After decades as cult musicians, New Orleans's Neville Brothers spent the '90s solidifying their position as a minor American institution. Torchbearers for both tight, lean funk (Art and Cyril were key players in the profoundly influential '70s combo the Meters) and soul-gripping balladry (Aaron scored a 1966 No. 2 hit with "Tell It Like It Is" before resurfacing as a solo and group star in the late '80s), the Neville Brothers band has found a diverse audience with open ears for its message of rhythm and community.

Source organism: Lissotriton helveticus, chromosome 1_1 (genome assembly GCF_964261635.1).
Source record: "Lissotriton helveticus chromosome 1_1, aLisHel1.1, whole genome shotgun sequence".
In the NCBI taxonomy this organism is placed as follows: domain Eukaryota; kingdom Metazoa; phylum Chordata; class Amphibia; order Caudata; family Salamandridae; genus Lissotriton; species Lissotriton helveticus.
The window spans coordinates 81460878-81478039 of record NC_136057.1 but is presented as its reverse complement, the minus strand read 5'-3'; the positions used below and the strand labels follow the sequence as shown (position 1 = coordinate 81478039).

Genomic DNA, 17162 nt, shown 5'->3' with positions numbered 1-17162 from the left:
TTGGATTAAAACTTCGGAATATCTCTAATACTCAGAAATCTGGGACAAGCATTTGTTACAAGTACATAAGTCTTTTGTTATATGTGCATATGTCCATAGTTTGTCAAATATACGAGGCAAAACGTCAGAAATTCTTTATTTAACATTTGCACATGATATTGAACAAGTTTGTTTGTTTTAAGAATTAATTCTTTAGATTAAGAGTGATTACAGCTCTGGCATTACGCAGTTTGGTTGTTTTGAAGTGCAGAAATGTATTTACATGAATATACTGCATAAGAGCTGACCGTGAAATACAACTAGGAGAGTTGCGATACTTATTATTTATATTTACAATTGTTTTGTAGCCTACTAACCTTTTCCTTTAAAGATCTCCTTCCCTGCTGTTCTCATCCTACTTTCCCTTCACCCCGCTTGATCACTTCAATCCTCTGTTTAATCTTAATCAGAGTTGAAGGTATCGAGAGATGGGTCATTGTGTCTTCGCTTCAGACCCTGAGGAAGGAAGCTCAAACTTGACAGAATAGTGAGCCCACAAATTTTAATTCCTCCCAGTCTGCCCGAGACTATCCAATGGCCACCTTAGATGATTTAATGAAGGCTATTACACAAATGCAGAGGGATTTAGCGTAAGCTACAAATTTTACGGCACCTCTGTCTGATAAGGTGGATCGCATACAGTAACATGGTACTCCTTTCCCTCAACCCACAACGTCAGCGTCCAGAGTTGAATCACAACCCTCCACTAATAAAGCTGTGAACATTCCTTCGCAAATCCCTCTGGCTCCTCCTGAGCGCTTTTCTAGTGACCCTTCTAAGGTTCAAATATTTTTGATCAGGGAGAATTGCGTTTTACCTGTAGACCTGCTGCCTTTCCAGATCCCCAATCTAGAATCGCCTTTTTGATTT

Before that happened, though, the brothers lived thug life as hard as Tupac Shakur ever did. Open the first two-thirds of this oral history to any random page, and you'll find rhapsodies about musicians as far afield as Professor Longhair, Ellis Marsalis, and Billy Stewart--or something quite a bit darker, like Cyril's remembrance of a near deadly razor fight: "I'm bleeding like a hog.... [T]hey needed 180 stitches to sew my neck together... [and] some Demerol to get me even higher and let me go back to the gig--the same night--where I carried on, singing 'Cold Sweat' and 'Heard It Through the Grapevine' as though the shit had never happened." Vividly told by the Nevilles and smartly organized by Ray Charles and Marvin Gaye biographer David Ritz, this is a resounding look at how these musicians put drugs, violence, and industry troubles behind them to become a veteran touring act and Grammy machine. If not quite the equal of drummer (and fellow New Orleanian) Earl Palmer's Backbeat, this is a fine, often chilling look both back and forward. --Rickey Wright